Made of toffee, almonds, and milk chocolate, the Heath Bar was originally marketed as a health bar. The tagline? "Heath for better health!"
1917: Clark Bar
Similar to the Butterfinger, the Clark Bar has a crispy peanut butter and spun taffy core. After the Necco factory shuttered earlier this year, the Boyer Candy Company in Altoona, Pennsylvania—located about 100 miles east of Pittsburgh—purchased the rights to produce Clark Bars (they should be back on store shelves within a few months).
One of the simpler (and more enduring) candy bars out there, this shredded coconut and dark chocolate confection remains a favorite to this day.
1921: Baby Ruth
The Baby Ruth bar—which is supposedly named for President Grover Cleveland's eldest daughter and not the famous baseball player—was originally marketed as an “energy bar” and a “complete luncheon for 5c.”
In an early marketing campaign, the Curtiss Candy Company dropped Butterfingers with tiny parachutes from airplanes, which is very adorable (also, mildy dangerous).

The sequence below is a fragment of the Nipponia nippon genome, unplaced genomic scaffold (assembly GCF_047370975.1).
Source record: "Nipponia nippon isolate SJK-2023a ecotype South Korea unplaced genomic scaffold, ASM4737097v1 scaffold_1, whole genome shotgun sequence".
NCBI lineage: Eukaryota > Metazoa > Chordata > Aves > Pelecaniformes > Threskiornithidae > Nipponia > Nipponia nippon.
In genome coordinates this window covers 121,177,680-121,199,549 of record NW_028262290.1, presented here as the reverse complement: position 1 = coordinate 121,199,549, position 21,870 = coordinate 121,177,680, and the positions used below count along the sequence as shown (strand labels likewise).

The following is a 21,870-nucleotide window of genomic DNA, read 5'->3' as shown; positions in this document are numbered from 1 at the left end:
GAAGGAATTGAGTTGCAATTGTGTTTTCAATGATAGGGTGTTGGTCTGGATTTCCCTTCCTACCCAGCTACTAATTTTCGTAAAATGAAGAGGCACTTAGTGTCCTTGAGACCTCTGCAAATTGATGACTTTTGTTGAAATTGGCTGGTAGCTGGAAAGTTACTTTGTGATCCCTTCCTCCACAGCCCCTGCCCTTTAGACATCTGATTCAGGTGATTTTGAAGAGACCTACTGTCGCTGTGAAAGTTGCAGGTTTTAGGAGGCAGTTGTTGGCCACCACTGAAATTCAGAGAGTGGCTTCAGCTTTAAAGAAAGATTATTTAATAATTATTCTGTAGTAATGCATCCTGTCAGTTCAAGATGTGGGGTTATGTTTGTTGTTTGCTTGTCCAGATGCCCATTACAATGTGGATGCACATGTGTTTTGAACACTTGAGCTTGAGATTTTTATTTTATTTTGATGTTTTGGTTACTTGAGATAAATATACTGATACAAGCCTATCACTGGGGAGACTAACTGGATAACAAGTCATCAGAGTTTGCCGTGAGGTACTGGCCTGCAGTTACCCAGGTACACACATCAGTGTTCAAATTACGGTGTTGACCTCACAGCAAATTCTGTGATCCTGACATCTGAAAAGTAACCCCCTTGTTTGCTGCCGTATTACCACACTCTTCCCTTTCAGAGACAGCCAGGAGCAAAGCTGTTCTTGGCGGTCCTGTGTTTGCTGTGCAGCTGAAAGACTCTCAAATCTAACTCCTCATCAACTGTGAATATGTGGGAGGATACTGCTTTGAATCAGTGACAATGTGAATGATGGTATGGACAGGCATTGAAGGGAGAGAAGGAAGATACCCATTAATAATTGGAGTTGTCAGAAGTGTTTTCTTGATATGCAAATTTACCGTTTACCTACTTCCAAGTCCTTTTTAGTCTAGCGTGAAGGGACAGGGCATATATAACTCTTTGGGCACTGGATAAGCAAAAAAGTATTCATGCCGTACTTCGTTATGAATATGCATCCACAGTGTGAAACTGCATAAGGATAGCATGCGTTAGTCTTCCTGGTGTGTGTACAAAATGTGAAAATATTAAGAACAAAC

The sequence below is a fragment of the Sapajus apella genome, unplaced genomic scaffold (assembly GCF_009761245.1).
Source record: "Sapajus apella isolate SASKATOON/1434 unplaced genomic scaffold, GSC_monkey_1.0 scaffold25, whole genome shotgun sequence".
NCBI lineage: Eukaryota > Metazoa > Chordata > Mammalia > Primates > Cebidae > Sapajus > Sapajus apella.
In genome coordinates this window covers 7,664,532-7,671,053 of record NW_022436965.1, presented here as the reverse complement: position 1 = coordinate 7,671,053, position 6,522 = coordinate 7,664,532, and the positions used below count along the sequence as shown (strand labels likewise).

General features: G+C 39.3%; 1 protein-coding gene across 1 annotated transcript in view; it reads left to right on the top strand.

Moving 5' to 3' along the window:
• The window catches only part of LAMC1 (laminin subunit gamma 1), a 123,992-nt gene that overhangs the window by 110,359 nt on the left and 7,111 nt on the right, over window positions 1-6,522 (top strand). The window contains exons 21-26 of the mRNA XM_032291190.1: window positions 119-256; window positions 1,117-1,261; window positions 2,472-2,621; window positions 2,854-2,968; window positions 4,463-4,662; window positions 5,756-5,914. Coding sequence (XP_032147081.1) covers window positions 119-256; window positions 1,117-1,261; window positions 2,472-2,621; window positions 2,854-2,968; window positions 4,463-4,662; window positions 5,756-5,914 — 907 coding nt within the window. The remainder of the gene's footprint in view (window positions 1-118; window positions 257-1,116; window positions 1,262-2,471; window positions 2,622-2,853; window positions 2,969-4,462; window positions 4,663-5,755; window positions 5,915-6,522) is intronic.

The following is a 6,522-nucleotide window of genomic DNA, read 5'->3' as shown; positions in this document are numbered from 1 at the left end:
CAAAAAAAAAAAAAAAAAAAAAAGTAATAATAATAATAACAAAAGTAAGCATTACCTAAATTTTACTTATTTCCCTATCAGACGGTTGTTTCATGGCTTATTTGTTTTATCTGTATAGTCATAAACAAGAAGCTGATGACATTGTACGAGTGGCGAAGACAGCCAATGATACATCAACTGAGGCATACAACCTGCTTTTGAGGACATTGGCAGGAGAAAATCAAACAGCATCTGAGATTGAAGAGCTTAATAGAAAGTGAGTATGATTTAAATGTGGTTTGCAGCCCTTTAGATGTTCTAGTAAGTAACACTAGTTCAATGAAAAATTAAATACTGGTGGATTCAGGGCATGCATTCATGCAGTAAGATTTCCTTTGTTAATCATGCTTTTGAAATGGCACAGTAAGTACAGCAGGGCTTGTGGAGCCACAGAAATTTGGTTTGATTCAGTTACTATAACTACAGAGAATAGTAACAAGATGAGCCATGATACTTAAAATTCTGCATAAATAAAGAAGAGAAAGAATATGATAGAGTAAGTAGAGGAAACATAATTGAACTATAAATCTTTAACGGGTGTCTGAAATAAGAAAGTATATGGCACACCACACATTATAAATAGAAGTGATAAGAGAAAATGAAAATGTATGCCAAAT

1923: Milky Way
Made of chocolate malt nougat topped with caramel and covered in milk chocolate, the Milky Way bar was modeled after a popular milkshake at the time.
1925: Charleston Chew
Featuring nougat in a chocolate coating, this classic candy bar—named after the Charleston, a popular dance in the 1920's—originally came in four flavors: chocolate, vanilla, strawberry, and banana (that one was eventually phased out).
1928: Reese's Cups
This iconic sweet was originally developed by H.B. Reese, a former shipping foreman for candy magnate Milton S. Hershey. When Reese left his job to start his own company, it caused quite the scandal in the candy world (Hershey eventually bought Reese's in 1963, bringing things full circle).